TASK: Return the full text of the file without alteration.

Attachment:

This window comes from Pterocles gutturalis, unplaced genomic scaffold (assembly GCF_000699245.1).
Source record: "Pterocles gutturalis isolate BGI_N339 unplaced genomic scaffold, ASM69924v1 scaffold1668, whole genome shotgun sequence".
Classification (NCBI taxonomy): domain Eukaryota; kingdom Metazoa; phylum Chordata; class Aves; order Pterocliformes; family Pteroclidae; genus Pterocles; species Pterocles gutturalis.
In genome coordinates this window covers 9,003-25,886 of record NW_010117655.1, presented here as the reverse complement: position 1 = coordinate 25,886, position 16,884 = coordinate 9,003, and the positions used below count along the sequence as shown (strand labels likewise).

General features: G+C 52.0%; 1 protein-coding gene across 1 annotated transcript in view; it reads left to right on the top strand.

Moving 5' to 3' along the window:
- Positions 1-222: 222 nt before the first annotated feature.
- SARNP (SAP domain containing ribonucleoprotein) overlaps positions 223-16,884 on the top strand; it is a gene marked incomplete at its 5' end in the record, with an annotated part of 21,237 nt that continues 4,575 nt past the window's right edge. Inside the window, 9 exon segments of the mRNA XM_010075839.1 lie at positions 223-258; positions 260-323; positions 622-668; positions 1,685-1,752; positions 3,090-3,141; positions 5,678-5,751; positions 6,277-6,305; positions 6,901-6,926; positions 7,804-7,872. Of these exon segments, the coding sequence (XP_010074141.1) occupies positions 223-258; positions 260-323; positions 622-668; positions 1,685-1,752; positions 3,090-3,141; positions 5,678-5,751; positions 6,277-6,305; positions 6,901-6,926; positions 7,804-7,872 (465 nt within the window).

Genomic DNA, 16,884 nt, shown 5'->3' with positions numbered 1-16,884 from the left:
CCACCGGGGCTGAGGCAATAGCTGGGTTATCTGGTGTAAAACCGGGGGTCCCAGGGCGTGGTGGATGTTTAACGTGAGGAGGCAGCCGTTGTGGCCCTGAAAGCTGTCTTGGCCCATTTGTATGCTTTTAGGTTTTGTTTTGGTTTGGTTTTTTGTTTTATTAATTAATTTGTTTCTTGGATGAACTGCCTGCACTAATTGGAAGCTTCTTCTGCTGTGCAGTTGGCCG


This window comes from Pterocles gutturalis, unplaced genomic scaffold (assembly GCF_000699245.1).
Source record: "Pterocles gutturalis isolate BGI_N339 unplaced genomic scaffold, ASM69924v1 scaffold1668, whole genome shotgun sequence".
Classification (NCBI taxonomy): domain Eukaryota; kingdom Metazoa; phylum Chordata; class Aves; order Pterocliformes; family Pteroclidae; genus Pterocles; species Pterocles gutturalis.
In genome coordinates this window covers 9,003-25,886 of record NW_010117655.1, presented here as the reverse complement: position 1 = coordinate 25,886, position 16,884 = coordinate 9,003, and the positions used below count along the sequence as shown (strand labels likewise).

General features: G+C 52.0%; 1 protein-coding gene across 1 annotated transcript in view; it reads left to right on the top strand.

Moving 5' to 3' along the window:
- Positions 1-222: 222 nt before the first annotated feature.
- SARNP (SAP domain containing ribonucleoprotein) overlaps positions 223-16,884 on the top strand; it is a gene marked incomplete at its 5' end in the record, with an annotated part of 21,237 nt that continues 4,575 nt past the window's right edge. Inside the window, 9 exon segments of the mRNA XM_010075839.1 lie at positions 223-258; positions 260-323; positions 622-668; positions 1,685-1,752; positions 3,090-3,141; positions 5,678-5,751; positions 6,277-6,305; positions 6,901-6,926; positions 7,804-7,872. Of these exon segments, the coding sequence (XP_010074141.1) occupies positions 223-258; positions 260-323; positions 622-668; positions 1,685-1,752; positions 3,090-3,141; positions 5,678-5,751; positions 6,277-6,305; positions 6,901-6,926; positions 7,804-7,872 (465 nt within the window).

Genomic DNA, 16,884 nt, shown 5'->3' with positions numbered 1-16,884 from the left:
CCACCGGGGCTGAGGCAATAGCTGGGTTATCTGGTGTAAAACCGGGGGTCCCAGGGCGTGGTGGATGTTTAACGTGAGGAGGCAGCCGTTGTGGCCCTGAAAGCTGTCTTGGCCCATTTGTATGCTTTTAGGTTTTGTTTTGGTTTGGTTTTTTGTTTTATTAATTAATTTGTTTCTTGGATGAACTGCCTGCACTAATTGGAAGCTTCTTCTGCTGTGCAGTTGGCCG